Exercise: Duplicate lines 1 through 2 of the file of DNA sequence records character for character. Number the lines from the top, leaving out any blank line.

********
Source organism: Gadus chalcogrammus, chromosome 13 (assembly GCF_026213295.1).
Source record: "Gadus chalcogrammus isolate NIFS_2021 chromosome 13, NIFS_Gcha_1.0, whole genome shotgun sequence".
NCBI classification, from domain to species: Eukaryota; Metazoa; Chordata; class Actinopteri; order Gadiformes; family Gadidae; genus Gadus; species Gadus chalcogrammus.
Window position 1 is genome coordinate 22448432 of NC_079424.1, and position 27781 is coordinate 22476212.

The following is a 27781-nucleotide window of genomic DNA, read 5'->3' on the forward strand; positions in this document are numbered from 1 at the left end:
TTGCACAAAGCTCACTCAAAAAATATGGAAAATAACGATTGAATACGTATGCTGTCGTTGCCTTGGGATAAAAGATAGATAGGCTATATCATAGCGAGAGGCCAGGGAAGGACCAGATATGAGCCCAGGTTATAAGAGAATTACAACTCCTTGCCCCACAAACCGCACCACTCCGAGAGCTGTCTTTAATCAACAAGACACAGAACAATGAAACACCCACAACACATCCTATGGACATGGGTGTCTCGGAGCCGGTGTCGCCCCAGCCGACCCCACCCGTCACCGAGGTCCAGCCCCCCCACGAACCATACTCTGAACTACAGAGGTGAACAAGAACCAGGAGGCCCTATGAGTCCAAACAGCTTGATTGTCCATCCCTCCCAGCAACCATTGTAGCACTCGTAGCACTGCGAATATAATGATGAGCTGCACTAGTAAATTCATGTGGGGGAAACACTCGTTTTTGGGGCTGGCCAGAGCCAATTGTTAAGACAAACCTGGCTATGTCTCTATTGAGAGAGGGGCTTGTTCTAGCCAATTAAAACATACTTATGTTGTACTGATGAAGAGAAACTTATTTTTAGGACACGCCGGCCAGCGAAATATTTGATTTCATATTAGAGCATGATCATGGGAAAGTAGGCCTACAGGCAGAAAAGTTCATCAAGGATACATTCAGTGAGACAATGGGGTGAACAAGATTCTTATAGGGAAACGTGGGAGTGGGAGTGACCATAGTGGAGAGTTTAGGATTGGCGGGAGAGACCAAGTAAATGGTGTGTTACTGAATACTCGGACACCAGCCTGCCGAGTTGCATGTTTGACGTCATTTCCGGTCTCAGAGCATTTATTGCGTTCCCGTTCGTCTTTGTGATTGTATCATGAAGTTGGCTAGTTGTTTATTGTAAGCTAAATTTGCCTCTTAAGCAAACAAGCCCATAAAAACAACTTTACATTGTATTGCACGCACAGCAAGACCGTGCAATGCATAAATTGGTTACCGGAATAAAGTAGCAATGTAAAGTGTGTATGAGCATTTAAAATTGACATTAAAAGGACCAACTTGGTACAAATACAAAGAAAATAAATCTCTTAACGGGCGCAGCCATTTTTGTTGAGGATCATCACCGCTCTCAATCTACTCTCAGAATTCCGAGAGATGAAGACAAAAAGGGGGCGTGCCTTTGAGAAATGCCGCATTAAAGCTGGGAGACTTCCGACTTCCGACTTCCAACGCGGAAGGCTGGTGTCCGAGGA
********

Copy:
Source organism: Gadus chalcogrammus, chromosome 13 (assembly GCF_026213295.1).
Source record: "Gadus chalcogrammus isolate NIFS_2021 chromosome 13, NIFS_Gcha_1.0, whole genome shotgun sequence".